These next two articles describe how hospital consolidation into large chains, typically described as “saving money through the benefits of consolidation”  in fact have increased prices in the markets studied, as reduced completion makes it easier to raise prices.

When hospitals merge to save money, patients often pay more Reed Abelson New York Times November 15, 2018

The Price Ain’t Right? Hospital prices and health spending on the privately insured Zack Cooper, Stuart V. Craig, Martin Gaynor, John Van Reenen  National Bureau of Economic Research Issued December 2015, updated May 2018.

Across the West powerful firms are becoming even more powerful Patrick Foulis The Economist  November 15, 2018

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Peruvian President Vizcarra

Vizcarra, new president of Peru, unveils major reform proposal to fight corruption

Corruption scandals have ensnared 3 Peruvian presidents. Now the whole political system could change.  Simeon Tegel  The Washington Post August 12, 2018

Caption: Peruvian President Vizcarra giving a major anti-corruption speech August 14 in Arequipa.  “There is no turning back, the fight against corruption will cost what it costs,  and who must fall, will fall.” Photo: Government of Peru

To celebrate the 500th anniversary of Martin Luther's 95 Theses, a group of free-thinking Economists and students challenged the current dogma in standard economics and investigated the shaky foundations of the neoclassical faith, at a meeting in London at the UCL Institute for Innovation and Public Purpose. Credit: IIPP

Standard economics: 50+ years of resisting new ideas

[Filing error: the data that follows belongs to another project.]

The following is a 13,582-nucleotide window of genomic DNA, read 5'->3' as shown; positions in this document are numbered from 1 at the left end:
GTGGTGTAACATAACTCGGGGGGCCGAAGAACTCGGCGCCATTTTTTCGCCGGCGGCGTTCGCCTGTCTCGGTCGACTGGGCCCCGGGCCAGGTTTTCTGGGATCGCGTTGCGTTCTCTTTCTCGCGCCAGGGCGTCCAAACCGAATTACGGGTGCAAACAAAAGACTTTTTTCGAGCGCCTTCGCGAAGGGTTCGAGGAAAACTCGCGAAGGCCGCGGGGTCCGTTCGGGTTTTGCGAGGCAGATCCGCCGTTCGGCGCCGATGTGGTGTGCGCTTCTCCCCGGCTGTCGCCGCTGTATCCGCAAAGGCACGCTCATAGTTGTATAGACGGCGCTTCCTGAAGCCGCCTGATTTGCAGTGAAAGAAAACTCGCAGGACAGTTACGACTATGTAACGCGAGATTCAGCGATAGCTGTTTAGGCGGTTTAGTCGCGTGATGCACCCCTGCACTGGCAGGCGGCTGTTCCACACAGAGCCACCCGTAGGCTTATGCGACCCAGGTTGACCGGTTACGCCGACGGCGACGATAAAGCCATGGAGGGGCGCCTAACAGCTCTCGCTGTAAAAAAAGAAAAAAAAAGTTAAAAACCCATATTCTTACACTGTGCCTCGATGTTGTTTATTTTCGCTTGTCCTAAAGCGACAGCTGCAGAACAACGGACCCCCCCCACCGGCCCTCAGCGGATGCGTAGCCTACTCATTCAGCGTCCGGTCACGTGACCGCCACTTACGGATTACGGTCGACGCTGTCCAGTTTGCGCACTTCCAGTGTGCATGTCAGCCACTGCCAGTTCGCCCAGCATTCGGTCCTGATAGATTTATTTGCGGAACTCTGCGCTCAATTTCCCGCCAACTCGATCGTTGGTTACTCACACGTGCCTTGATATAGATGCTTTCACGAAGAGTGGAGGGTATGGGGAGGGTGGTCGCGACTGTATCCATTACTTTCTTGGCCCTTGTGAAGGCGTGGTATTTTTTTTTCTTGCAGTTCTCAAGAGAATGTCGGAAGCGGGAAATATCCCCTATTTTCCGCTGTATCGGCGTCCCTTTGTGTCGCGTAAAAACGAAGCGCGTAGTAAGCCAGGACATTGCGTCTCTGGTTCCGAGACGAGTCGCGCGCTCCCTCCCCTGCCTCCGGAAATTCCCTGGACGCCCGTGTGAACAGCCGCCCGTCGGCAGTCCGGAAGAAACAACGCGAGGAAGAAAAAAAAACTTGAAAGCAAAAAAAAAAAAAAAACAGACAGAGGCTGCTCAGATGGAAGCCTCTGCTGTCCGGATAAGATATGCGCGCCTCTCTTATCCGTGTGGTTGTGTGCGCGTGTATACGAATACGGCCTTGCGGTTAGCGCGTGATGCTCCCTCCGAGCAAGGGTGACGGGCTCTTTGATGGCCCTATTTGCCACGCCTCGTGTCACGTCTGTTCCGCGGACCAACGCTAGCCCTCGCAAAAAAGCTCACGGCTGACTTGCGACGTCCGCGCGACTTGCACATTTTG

Lane Vanderslice

The Union for Radical Political Economics is 50 this year, and a notice has just been sent out about a 50th anniversary celebration at the University of Massachusetts .  URPE was started in 1968 because of great frustration with standard economics, which  had limited theories (neglecting power, for one thing) and confined to a narrow range of problems which did not include such things as imperialism, the military industrial complex and discrimination. I was one of the group of economics graduate students at the University of Michigan, that, after several years of working for change at the U.M. economics department, sent out a call for a new organization embodying different principles to economics departments across the United States.  The response was great, and URPE was begun.  (See the 1968 URPE Prospectus.)

URPE and the organizations and publications that preceded and came after its establishment, have come to be known as heterodox, for expressing a variety of analyses and analytical frameworks such as Marxism and Institutional Economics not present in standard economics.  This significant group has permitted much useful analysis to be presented, which otherwise would have been stifled by standard economic journals.

Alas,  the divide between standard and heterodox economics continues today. Gary Dimski Continue reading